Billy Lo is a champion martial artist and movie star who fakes his own death to escape the crime syndicate that wants to control him. Then he’s able to stalk them to exact deadly revenge.
This film is an examination of “what could have been”. It’s helpful to have a little history to understand how this movie got so awful.
Bruce Lee began working on the concept for this film and shot a couple of the fight scenes before “Enter the Dragon”. Those were the good parts of this movie.
In 1973, Bruce Lee died. Five years later, someone decided to make this movie. You can see where that might pose a problem.
Bruce Lee’s filmed scenes built to a great finale, but they needed another hour or more to get there. The solution? Find someone who looks sort of like Bruce Lee (assuming you’d never really seen Bruce Lee), give him giant sunglasses and hope nobody notices. Add some old footage of Bruce Lee from other movies, have your character get shot in the face (requiring plastic surgery to alter his appearance) and have him use bad disguises from time to time.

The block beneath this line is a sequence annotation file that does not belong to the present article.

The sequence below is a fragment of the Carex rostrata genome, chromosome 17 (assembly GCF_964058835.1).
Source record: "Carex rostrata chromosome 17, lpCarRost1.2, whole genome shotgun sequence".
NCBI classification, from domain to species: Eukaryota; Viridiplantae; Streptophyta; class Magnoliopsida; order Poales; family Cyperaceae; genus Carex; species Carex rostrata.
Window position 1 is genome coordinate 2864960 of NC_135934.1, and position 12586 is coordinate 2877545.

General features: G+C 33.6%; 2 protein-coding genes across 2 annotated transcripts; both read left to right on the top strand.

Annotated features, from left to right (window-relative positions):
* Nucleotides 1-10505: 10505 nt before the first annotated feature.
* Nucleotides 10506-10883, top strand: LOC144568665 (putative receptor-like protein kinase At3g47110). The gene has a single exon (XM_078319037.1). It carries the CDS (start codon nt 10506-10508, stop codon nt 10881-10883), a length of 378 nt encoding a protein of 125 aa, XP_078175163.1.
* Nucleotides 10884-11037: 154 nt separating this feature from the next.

The result somehow manages to be even worse than one might expect. Bruce Lee’s vision of a deadly trial in which he must battle his way through seven floors of an ancient pagoda filled with masters of different martial arts turns into the most ridiculously elaborate Chinese restaurant ever. As real and fake Bruce Lee footage is used, things like the background in certain fights changes along the way. In a particularly jarring scene, someone had the laughably brilliant idea of sticking a picture of Bruce Lee’s face onto a mirror. In the film’s most egregious act, footage from Bruce Lee’s funeral is used when the character fakes his own death.
In a creepy twist, Bruce Lee’s son Brandon would die years later he same way that Billy Lo faked his death in this movie. The final victim of this awful, awful movie’s legacy. The movie gets a couple of stars simply because it has a “train wreck” feel that makes it hard to look away and not feel at least a little amused.